The lure of a closed treasure

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Why is an Indian saree more beautiful than a bikini? Why does watching a trailer to a movie give us such a rush? Why is a closed treasure chest more tempting than an open treasure? I found my answer last night in a beautiful studio tucked away in a quaint building in one of the alleys of Sant Antoni in Barcelona. Two intense hours of sketching soaked in the yellow ambience of the studio that was floating in some fabulous jazz music helped me collect myself which had been lying scattered everywhere in the last few days/ months.

I could see nothing but lines and shadows for a while. I hardly noticed that the object we were sketching was a live model wearing nothing but earrings. Pauline is a gorgeous young woman with a great body but the problem is in that setting I didn’t once realise that she was human until 40 minutes later I started working on the details of her toes and palms and watched her twitch like a baby trying to wake up from deep slumber – slow and sensual.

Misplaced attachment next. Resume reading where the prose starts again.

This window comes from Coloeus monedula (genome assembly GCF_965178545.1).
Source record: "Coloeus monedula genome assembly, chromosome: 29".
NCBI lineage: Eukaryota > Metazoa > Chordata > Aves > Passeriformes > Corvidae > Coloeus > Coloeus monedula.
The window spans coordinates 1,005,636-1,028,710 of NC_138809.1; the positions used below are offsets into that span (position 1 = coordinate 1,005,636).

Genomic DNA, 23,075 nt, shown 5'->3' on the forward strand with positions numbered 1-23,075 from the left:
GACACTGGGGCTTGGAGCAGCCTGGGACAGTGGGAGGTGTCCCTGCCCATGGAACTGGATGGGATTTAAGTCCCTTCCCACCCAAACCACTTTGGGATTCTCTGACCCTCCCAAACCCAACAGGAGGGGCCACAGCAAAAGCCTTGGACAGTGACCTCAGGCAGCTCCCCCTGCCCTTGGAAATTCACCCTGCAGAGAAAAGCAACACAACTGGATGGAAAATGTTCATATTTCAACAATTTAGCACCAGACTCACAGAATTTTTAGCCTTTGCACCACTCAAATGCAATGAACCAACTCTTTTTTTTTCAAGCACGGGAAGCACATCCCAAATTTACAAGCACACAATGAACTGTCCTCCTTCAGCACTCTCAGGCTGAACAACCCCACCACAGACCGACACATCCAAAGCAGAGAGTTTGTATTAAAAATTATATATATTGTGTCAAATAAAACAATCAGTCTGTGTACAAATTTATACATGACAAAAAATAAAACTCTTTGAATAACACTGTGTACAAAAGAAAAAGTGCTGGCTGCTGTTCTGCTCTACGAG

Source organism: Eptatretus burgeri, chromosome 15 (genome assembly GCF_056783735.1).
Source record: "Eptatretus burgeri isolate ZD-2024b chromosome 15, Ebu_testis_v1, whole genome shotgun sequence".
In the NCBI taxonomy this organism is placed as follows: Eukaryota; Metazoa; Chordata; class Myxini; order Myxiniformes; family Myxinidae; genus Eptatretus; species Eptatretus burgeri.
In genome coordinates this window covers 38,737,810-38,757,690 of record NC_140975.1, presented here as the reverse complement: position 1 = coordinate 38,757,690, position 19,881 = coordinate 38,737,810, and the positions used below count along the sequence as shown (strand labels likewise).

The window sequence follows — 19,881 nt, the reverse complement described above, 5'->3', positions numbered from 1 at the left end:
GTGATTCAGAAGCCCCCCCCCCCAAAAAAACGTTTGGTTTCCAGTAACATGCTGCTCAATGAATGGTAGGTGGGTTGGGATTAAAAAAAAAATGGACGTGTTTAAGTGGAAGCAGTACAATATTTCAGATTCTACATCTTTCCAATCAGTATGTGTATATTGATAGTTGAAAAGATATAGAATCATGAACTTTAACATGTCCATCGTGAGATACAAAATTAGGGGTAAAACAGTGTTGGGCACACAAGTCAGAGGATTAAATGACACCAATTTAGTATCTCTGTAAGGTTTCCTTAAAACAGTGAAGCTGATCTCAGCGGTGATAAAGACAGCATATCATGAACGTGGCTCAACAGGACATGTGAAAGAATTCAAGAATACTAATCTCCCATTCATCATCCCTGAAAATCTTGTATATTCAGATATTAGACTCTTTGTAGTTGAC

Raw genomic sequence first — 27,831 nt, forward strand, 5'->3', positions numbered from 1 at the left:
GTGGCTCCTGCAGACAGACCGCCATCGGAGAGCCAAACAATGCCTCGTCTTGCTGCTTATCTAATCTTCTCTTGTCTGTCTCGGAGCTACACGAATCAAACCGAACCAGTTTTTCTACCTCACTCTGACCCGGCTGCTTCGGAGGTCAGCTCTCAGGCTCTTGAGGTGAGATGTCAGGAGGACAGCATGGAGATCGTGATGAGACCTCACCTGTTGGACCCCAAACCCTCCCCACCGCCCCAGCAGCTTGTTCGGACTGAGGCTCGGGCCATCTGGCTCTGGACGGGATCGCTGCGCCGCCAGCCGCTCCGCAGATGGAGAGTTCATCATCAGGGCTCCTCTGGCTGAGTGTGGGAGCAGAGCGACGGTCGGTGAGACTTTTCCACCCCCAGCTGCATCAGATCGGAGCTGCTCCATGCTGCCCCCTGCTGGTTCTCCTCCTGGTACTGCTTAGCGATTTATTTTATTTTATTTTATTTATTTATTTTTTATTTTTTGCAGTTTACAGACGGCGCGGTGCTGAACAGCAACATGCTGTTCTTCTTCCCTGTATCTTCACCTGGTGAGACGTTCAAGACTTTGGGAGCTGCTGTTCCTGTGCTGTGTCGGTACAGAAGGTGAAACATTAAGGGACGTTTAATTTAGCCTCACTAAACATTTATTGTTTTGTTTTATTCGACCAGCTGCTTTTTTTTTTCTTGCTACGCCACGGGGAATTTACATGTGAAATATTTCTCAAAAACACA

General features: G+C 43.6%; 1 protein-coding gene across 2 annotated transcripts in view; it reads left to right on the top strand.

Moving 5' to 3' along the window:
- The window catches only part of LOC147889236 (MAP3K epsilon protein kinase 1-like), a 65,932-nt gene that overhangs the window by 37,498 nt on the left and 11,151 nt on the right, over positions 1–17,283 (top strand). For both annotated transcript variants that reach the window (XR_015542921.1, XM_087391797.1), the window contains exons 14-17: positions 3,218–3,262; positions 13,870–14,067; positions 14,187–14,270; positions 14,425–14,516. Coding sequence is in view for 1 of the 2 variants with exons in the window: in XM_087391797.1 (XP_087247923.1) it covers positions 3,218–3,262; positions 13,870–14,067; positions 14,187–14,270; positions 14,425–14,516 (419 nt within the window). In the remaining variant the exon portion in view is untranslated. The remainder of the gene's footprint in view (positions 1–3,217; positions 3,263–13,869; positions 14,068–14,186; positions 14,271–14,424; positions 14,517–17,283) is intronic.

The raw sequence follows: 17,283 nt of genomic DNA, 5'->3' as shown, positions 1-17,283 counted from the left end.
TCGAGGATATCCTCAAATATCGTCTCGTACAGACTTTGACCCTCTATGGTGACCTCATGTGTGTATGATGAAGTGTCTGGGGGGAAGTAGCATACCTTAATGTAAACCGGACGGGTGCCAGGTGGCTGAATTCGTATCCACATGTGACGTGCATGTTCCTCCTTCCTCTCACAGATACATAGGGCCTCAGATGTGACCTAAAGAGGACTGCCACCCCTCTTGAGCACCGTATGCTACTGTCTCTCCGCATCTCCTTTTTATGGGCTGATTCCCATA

But no part of me twitched in excitement as I watched her top to bottom (Women are inherently bisexual or at least bi-curious) because she was so naked. I had nothing to look forward to. I had seen it all. A saree shows you tiny bits of a woman’s body in a way so sensual that it makes you wish you could see just a little bit more. When you watch a closed treasure chest, you’ll be buzzing with curiosity until it is opened. It’s the joy/ rush of having something to look forward to that makes a saree or a closed treasure or a trailer more exciting.

Nevertheless, last night was hands down the best night I’ve spent in Barcelona simply because it had such a local culture flavour to it. All that I’d heard about art and openness in Barcelona seemed to be packed in a beautiful two hour zen session of sketching. I did learn a thing or two about sketching, jazz and people in Barcelona (non-IESE of course)!

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